Biotech Industry May Be the Key to Investors’ Glee in 2001


The biotechnology industry will introduce a wave of new drugs next year and advance hundreds of experimental medicines through late-stage trials, adding momentum to a stock sector that was a top performer in 2000.

More than 20 new drugs from industry giants including Amgen Inc. and Genentech Inc., and smaller companies such as Enzon Inc. and Coulter Pharmaceutical Inc., may boost enthusiasm for biotech shares overall, analysts said.

Investor excitement over the potential for genetic research helped drive up the stocks this year, even though few revolutionary treatments made it to market.

Next year, new products may make a record number of biotech companies profitable even as they invest heavily in research and development.


“Investors will realize that Amgen, Genentech and the other profitable biotech companies aren’t a fluke,” said Tim Bepler, who manages the $300-million Orbitex Health and Biotechnology Fund. “That’s really going to [attract] more mainstream investors.”

The Amex biotech stock index has surged 65% year to date, though at Tuesday’s close of 647.04 points, it is down 31% from its record closing high reached on Sept. 28.

Although investors’ gains in many of the stocks this year have been substantial, the sector has been wildly volatile. That volatility is likely to continue next year.

Adding to the risks in the stocks early in the year will be the expiration of lockup restrictions on the sale of millions of shares from initial public offerings last July and August. Those shares could flood the market in January and February, putting pressure on many stocks.


More than 95 biotech drugs won U.S. regulatory approval for sale or expanded use since 1995, more than triple the 27 drugs approved during the first half of the 1990s, according to the Biotechnology Industry Organization.

After approvals in 1997 and 1998 that included MedImmune Inc.'s Synagis, Immunex Corp.'s Enbrel, Genentech’s Herceptin and Genentech and Idec Pharmaceuticals Inc.'s Rituxan--drugs that had total sales of $1.1 billion in 1999--the past 12 months have been quiet by comparison.

Many of the U.S. Food and Drug Administration’s approvals of biotech products in 1999 and 2000 cleared the way for wider use of existing compounds rather than for the introduction of new ones. Consequently, biotech investors focused more on genetic research prospects instead of on actual biotech drug products.

Now, high-profile drugs are positioned for approvals. Earlier this year, more than 350 biotech compounds were in late stages of testing, according to the Biotechnology Industry Organization. That compares with more than 300 compounds a year earlier.

“There’s enough new products waiting approval that it will spur more investor interest once they start to roll in,” said Kurt Von Emster, partner at MPM Capital Advisors, which invests in biotech stocks.

Among these is Amgen’s improved version of its blockbuster anemia drug Epogen, the No. 1 biotech drug in the U.S. The new drug, known as Aranesp, can be taken less often than Epogen and is as effective.

Amgen is awaiting approval for Aranesp in kidney-disease patients--where Epogen is currently used--and also plans to seek FDA permission to market Aranesp to anemic cancer patients.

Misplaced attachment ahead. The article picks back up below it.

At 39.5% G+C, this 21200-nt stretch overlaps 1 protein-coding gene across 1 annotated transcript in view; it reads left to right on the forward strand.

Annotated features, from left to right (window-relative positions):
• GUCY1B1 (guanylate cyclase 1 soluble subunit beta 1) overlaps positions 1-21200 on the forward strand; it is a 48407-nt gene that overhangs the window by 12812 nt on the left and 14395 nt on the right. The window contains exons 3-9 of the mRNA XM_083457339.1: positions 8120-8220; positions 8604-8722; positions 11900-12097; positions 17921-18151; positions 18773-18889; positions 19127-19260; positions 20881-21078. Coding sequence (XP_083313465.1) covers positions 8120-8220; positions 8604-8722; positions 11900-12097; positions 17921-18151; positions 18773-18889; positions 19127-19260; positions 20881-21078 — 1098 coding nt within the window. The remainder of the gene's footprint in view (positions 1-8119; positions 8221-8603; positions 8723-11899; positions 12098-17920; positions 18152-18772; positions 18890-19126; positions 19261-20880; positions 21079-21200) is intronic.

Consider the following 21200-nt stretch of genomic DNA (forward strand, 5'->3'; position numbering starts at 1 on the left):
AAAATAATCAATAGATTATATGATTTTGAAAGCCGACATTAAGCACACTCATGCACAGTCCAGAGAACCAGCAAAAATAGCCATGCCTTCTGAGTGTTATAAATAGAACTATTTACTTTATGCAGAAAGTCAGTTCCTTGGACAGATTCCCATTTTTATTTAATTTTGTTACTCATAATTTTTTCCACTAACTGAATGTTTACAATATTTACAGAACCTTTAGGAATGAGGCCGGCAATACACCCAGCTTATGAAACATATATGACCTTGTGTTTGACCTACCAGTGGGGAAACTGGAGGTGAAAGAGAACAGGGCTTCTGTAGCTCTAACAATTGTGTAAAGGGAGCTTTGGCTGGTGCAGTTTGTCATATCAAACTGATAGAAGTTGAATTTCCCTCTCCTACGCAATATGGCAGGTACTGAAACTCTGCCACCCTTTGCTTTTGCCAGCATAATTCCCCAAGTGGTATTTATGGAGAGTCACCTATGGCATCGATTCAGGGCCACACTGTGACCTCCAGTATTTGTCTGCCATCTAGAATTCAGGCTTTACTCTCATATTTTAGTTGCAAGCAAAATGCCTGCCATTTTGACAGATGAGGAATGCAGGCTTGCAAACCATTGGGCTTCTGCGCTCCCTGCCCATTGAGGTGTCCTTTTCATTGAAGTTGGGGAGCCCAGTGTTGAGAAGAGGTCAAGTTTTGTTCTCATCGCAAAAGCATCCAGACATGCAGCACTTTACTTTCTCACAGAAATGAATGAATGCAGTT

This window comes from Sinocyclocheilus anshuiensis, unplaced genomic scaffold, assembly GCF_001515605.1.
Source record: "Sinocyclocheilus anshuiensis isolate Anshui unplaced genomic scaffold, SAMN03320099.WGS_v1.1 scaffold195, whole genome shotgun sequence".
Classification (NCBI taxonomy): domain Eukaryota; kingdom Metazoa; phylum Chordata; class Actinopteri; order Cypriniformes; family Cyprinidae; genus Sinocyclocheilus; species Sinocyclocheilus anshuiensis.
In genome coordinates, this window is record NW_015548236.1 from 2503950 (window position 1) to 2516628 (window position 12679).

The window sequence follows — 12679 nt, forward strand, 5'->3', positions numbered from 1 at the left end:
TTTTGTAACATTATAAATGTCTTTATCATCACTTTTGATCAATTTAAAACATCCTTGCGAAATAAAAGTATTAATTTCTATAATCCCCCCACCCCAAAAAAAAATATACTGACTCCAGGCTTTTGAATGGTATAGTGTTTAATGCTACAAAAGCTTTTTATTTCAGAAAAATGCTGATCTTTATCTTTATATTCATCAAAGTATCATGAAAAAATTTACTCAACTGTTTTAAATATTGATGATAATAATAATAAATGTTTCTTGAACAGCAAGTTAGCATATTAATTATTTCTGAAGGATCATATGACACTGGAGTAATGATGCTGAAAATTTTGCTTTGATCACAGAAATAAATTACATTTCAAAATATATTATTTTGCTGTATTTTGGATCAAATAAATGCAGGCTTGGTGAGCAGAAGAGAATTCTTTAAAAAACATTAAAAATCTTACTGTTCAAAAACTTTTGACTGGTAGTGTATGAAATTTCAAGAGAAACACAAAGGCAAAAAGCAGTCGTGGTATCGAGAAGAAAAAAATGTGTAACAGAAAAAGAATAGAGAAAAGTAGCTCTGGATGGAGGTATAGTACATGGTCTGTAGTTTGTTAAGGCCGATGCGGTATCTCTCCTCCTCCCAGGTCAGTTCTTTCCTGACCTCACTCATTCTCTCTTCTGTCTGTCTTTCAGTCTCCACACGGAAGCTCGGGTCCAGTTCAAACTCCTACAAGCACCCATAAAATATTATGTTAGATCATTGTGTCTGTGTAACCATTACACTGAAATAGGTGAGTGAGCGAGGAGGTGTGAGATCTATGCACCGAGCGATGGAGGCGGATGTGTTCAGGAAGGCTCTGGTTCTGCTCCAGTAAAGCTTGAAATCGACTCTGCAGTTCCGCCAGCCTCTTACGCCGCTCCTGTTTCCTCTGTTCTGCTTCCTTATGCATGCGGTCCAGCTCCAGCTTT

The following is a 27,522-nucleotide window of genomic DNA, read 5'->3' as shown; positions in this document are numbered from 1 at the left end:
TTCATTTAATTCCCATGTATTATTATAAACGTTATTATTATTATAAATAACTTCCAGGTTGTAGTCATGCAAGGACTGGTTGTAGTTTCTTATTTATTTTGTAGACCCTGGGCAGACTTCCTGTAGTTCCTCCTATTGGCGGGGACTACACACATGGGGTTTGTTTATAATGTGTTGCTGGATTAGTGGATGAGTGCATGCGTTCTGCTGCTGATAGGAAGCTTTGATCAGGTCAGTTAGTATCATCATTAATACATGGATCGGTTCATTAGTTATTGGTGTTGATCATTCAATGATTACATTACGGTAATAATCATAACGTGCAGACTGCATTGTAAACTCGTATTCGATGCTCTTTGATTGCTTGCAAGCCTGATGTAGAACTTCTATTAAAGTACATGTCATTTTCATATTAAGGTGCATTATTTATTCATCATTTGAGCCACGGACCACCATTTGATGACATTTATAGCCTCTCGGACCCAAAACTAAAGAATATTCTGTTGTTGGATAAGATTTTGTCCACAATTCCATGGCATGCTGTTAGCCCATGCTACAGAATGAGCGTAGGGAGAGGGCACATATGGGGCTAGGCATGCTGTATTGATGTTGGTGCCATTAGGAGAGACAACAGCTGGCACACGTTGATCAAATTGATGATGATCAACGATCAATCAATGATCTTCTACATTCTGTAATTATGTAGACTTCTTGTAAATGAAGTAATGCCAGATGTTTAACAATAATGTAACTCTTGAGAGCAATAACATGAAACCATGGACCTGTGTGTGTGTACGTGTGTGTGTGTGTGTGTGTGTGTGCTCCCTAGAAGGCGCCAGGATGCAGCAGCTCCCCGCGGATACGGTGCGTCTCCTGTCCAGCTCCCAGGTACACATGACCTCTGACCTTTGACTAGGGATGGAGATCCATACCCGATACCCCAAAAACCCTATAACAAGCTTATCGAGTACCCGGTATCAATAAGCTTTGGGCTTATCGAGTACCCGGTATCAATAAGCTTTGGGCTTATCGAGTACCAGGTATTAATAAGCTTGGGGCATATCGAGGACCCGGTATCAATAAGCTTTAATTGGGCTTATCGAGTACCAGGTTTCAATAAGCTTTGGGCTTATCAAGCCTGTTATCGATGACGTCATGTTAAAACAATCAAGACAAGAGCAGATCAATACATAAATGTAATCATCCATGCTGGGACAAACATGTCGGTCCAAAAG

Genentech, Tanox Inc. and Novartis are targeting the allergy and asthma market with their Xolair drug, which analysts say could have peak annual sales of about $240 million. Gilead Sciences Inc. could seek approval for an AIDS drug, tenofovir, which appears to combat strains of HIV that are resistant to other therapies.


And Idec and Coulter Pharmaceutical each have filed for FDA approval for their drugs for non-Hodgkin’s lymphoma. Idec’s Zevalin and Bexxar, which Coulter is developing with SmithKline Beecham (now GlaxoSmithKline), both work by attaching a particle of radiation to a cancer-seeking antibody, allowing doctors to deliver the cell-killing effects of radiation with pinpoint precision.

Zevalin would be Idec’s second drug, and the first it developed on its own. Idec developed Rituxan with assistance from Genentech, which shares marketing rights to the drug. Schering has rights to market Zevalin overseas.

“Idec is launching its second product and maintaining strong growth,” said Eric Ende, an analyst with Banc of America. “They are really becoming a true biopharmaceutical company.”

The advances will extend beyond the big-name companies. Smaller firms such as Enzon and Imclone Systems Inc. are set to introduce their first drugs on the market next year with Peg-Intron for hepatitis C and C225 for cancer, respectively.

Mountain View, Calif.-based Aviron also could have a hit with its first product, Flumist, a nasal spray flu vaccine it developed with American Home Products Corp. Aviron shares have nearly quadrupled this year in anticipation of the introduction.

“For the 2002-2003 flu season, it could be a $500-million drug,” said Avnish Patel, analyst at Fred Alger Management, which owns biotech shares.

As many as 30 biotech companies will turn profitable next year, up from 17 three years ago, said Jay Silverman, analyst at Robertson Stephens.

That increase may raise the bar that risks investors are willing to tolerate as they assess a company’s technology, product pipelines, and prospects for approvals and sales, analysts said.


“The market is differentiating toward companies with near-term profitability. That’s likely to continue even more as we come into a relatively sour market and investors are becoming very risk averse,” fund manager Bepler said.


A Hot Corner of Tech

Although many computer-related stocks have crashed this year, the biotech sector remains a hot area on Wall Street as investors bet on a wave of new drugs expected in this decade.


Monthly closes and latest for Amex index of 17 biotech stocks

Wednesday: 647.04

Source: Bloomberg News